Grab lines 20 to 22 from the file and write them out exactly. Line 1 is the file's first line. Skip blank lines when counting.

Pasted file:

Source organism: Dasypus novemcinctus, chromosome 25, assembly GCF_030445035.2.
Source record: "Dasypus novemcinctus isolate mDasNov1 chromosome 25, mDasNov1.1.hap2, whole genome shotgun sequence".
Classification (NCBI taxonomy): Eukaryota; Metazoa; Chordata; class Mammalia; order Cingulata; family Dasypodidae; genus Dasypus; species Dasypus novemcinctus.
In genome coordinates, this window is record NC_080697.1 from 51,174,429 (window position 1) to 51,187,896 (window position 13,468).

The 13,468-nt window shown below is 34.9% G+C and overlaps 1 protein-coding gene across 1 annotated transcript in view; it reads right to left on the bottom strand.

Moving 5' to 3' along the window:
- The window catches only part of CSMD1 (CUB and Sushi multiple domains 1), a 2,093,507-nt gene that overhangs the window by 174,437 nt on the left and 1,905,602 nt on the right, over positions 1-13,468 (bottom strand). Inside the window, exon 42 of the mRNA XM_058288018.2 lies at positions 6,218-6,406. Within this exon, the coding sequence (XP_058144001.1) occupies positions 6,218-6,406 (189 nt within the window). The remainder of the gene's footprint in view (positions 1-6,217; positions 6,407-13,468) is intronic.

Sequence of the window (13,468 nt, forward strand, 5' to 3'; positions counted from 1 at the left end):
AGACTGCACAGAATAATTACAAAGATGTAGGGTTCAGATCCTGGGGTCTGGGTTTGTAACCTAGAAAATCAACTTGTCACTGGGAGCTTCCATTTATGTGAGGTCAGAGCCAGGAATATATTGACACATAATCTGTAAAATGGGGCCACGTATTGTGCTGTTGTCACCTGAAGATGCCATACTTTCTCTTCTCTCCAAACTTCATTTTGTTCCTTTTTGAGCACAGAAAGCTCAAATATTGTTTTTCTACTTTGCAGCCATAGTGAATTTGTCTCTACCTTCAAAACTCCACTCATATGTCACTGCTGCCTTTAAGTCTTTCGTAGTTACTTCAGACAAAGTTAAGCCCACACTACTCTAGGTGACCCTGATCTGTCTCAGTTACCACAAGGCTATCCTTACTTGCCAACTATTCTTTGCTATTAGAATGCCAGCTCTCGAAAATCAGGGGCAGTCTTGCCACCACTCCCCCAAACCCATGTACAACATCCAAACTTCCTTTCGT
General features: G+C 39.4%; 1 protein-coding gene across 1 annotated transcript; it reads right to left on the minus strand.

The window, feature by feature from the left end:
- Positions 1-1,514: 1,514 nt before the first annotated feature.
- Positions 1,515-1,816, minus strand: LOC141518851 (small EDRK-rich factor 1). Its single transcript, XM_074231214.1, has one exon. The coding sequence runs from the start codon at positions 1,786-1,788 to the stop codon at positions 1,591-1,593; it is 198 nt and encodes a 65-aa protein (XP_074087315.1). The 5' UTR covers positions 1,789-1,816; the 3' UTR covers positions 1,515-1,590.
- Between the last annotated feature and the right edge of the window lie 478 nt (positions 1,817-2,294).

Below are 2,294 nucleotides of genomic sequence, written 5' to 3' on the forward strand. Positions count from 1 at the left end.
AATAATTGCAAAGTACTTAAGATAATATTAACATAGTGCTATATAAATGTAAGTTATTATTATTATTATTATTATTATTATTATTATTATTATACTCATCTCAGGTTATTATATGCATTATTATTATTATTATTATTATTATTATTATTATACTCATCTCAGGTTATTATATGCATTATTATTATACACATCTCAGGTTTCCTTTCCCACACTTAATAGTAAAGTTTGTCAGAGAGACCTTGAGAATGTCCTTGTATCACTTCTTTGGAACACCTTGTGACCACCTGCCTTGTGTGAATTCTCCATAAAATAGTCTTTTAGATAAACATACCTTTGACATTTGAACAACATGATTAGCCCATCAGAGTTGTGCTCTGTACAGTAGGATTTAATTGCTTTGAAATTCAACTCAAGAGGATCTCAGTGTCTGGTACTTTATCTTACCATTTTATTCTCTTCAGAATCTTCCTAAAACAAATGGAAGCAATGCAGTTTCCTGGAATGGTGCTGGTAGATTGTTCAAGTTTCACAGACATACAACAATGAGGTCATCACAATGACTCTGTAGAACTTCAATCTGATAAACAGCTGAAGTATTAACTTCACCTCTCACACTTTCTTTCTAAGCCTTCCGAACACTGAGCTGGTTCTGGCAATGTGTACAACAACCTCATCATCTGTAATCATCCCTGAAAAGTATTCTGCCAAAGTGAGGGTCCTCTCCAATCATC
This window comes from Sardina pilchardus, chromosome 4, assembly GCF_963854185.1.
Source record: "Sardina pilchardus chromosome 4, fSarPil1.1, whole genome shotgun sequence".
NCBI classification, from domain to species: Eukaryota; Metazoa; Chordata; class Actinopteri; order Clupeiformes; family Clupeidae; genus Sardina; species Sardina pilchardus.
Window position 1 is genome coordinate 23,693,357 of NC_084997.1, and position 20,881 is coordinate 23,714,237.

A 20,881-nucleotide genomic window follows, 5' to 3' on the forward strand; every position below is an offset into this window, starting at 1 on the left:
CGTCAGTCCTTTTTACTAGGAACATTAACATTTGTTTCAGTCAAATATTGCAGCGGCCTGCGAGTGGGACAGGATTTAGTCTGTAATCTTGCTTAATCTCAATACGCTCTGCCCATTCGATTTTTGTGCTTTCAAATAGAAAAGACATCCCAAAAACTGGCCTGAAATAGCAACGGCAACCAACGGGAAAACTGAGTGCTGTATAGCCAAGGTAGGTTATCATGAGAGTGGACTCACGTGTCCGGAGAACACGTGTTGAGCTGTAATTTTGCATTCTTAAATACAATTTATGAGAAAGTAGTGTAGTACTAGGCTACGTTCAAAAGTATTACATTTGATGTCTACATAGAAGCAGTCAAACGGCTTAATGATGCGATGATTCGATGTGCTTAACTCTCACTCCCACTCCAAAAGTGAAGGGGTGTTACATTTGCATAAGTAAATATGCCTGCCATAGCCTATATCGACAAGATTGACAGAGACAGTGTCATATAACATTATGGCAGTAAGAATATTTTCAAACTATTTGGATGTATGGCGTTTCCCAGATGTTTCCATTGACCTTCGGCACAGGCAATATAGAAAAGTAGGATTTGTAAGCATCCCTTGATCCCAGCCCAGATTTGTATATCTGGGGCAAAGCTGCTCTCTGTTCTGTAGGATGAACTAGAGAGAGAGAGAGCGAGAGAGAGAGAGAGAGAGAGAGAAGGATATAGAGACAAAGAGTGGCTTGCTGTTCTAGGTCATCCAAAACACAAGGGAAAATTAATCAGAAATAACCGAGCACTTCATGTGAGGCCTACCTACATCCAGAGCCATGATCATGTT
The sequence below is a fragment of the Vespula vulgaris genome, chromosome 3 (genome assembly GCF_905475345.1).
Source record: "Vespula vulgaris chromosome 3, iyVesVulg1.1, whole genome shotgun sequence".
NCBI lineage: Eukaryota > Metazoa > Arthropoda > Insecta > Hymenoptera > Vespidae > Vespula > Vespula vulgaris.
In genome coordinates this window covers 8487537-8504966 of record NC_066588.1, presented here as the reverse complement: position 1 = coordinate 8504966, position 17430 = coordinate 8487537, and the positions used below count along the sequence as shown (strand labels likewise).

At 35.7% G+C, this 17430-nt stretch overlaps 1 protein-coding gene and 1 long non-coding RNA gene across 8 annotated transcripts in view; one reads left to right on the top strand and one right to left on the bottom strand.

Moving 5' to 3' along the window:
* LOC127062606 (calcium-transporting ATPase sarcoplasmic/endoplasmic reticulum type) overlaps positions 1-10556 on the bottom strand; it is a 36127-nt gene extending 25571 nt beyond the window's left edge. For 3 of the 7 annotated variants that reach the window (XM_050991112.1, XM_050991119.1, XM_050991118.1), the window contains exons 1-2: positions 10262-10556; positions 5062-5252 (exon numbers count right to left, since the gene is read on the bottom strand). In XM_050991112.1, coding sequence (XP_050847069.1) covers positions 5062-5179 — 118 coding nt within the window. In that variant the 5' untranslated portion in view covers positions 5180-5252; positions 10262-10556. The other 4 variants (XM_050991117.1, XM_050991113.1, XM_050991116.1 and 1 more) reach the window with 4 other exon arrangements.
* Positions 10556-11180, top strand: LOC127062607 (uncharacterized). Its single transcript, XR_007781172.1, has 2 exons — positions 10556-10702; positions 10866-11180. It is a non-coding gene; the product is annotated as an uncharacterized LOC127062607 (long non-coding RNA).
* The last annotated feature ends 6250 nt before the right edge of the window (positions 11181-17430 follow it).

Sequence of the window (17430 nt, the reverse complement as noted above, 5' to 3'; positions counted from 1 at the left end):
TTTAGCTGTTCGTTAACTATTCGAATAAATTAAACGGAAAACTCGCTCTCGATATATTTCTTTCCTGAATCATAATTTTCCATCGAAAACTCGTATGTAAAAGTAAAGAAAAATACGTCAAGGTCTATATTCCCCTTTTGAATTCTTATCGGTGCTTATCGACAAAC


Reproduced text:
Window position 1 is genome coordinate 23,693,357 of NC_084997.1, and position 20,881 is coordinate 23,714,237.

A 20,881-nucleotide genomic window follows, 5' to 3' on the forward strand; every position below is an offset into this window, starting at 1 on the left:
CGTCAGTCCTTTTTACTAGGAACATTAACATTTGTTTCAGTCAAATATTGCAGCGGCCTGCGAGTGGGACAGGATTTAGTCTGTAATCTTGCTTAATCTCAATACGCTCTGCCCATTCGATTTTTGTGCTTTCAAATAGAAAAGACATCCCAAAAACTGGCCTGAAATAGCAACGGCAACCAACGGGAAAACTGAGTGCTGTATAGCCAAGGTAGGTTATCATGAGAGTGGACTCACGTGTCCGGAGAACACGTGTTGAGCTGTAATTTTGCATTCTTAAATACAATTTATGAGAAAGTAGTGTAGTACTAGGCTACGTTCAAAAGTATTACATTTGATGTCTACATAGAAGCAGTCAAACGGCTTAATGATGCGATGATTCGATGTGCTTAACTCTCACTCCCACTCCAAAAGTGAAGGGGTGTTACATTTGCATAAGTAAATATGCCTGCCATAGCCTATATCGACAAGATTGACAGAGACAGTGTCATATAACATTATGGCAGTAAGAATATTTTCAAACTATTTGGATGTATGGCGTTTCCCAGATGTTTCCATTGACCTTCGGCACAGGCAATATAGAAAAGTAGGATTTGTAAGCATCCCTTGATCCCAGCCCAGATTTGTATATCTGGGGCAAAGCTGCTCTCTGTTCTGTAGGATGAACTAGAGAGAGAGAGAGCGAGAGAGAGAGAGAGAGAGAGAGAAGGATATAGAGACAAAGAGTGGCTTGCTGTTCTAGGTCATCCAAAACACAAGGGAAAATTAATCAGAAATAACCGAGCACTTCATGTGAGGCCTACCTACATCCAGAGCCATGATCATGTT